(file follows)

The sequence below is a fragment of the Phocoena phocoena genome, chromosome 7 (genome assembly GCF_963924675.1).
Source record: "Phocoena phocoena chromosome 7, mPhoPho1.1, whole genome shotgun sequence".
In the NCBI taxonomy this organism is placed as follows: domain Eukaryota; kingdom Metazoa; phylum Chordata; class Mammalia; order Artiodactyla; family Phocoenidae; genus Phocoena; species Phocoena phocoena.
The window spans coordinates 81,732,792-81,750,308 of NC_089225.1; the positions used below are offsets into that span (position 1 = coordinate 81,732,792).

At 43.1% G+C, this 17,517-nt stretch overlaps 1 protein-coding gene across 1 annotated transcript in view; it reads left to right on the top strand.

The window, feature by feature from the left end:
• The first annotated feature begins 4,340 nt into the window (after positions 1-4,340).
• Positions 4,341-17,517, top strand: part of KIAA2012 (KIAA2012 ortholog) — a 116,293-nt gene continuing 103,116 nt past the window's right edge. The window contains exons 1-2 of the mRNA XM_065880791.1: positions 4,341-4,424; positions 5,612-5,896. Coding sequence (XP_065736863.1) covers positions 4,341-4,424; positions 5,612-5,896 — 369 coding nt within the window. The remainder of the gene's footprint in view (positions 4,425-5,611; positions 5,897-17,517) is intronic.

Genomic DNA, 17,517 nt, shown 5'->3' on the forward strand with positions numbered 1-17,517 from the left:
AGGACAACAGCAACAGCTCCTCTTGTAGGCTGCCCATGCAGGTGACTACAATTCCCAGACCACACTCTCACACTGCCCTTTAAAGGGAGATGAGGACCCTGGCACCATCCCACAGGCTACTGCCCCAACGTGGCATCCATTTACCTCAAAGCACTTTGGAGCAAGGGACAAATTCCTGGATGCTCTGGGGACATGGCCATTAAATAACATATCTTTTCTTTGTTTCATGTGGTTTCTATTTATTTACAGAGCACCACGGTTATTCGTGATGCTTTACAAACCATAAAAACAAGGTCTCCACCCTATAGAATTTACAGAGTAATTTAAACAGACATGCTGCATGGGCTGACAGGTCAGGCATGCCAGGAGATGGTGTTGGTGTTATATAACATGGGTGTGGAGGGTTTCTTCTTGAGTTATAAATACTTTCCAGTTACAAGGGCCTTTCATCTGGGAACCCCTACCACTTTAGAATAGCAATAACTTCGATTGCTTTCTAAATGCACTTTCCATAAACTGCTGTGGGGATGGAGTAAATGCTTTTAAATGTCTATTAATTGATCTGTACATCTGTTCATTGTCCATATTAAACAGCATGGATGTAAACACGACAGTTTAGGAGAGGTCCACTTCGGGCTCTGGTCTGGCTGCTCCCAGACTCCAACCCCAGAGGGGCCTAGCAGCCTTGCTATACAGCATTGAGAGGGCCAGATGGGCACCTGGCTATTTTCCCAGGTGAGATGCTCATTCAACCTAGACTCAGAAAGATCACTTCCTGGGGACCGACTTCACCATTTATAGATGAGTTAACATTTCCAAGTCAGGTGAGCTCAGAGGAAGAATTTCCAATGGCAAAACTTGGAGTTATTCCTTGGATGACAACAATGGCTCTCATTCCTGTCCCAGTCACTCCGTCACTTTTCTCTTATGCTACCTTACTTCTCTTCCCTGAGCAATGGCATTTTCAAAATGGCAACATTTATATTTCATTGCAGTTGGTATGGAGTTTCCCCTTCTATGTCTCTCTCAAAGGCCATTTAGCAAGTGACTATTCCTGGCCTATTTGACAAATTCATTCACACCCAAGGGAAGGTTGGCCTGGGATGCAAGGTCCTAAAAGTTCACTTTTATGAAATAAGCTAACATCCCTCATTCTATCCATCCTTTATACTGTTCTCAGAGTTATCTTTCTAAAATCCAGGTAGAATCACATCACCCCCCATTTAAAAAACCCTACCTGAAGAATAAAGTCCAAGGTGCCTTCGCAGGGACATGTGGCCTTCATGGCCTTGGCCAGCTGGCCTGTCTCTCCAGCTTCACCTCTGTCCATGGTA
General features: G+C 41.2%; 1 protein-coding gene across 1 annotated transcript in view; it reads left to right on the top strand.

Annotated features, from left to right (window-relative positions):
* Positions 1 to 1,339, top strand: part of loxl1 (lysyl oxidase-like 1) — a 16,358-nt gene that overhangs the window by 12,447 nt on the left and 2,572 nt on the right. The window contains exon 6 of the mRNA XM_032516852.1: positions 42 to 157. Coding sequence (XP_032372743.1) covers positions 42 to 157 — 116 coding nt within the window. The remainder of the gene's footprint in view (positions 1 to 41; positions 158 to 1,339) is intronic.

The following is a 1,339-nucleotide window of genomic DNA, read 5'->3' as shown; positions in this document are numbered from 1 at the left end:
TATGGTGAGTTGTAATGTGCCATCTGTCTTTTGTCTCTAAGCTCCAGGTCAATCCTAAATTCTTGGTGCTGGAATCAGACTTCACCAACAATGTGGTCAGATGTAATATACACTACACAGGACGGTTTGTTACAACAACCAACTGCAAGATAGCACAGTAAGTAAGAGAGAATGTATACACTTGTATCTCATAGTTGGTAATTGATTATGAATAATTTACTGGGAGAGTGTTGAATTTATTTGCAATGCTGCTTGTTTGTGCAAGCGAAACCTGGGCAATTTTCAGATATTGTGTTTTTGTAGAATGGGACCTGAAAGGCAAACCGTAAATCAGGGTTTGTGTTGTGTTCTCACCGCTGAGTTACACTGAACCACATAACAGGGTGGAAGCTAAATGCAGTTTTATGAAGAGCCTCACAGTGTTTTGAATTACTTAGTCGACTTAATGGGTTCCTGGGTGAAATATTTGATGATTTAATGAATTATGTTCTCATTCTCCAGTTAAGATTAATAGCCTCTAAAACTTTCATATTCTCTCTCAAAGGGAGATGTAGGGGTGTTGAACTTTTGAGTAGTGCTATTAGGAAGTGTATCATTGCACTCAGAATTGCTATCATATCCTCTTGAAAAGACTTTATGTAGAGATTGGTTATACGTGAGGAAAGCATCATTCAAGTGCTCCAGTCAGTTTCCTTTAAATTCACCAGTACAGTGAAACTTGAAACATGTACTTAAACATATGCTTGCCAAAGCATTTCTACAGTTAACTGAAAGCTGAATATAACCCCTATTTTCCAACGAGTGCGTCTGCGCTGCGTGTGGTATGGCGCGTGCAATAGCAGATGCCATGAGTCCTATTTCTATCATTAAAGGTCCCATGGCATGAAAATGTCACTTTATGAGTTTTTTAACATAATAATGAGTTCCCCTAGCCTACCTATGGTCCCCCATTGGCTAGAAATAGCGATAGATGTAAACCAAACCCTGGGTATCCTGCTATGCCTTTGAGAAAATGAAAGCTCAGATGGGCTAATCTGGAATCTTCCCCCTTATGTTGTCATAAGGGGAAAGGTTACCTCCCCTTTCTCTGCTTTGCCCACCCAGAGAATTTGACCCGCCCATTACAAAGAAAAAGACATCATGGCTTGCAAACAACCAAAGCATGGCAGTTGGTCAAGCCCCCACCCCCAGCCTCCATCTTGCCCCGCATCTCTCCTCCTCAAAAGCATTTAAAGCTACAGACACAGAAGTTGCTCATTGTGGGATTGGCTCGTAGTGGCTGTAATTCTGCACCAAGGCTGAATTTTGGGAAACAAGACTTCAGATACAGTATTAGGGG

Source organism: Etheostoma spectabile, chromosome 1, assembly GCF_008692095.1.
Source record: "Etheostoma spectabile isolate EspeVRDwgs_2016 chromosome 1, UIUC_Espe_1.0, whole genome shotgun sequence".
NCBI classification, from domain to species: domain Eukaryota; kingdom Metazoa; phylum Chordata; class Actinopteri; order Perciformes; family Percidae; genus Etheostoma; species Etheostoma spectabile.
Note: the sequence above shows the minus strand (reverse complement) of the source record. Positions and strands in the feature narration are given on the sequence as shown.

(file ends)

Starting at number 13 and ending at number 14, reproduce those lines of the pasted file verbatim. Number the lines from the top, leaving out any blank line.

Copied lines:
* Positions 1 to 1,339, top strand: part of loxl1 (lysyl oxidase-like 1) — a 16,358-nt gene that overhangs the window by 12,447 nt on the left and 2,572 nt on the right. The window contains exon 6 of the mRNA XM_032516852.1: positions 42 to 157. Coding sequence (XP_032372743.1) covers positions 42 to 157 — 116 coding nt within the window. The remainder of the gene's footprint in view (positions 1 to 41; positions 158 to 1,339) is intronic.

The following is a 1,339-nucleotide window of genomic DNA, read 5'->3' as shown; positions in this document are numbered from 1 at the left end: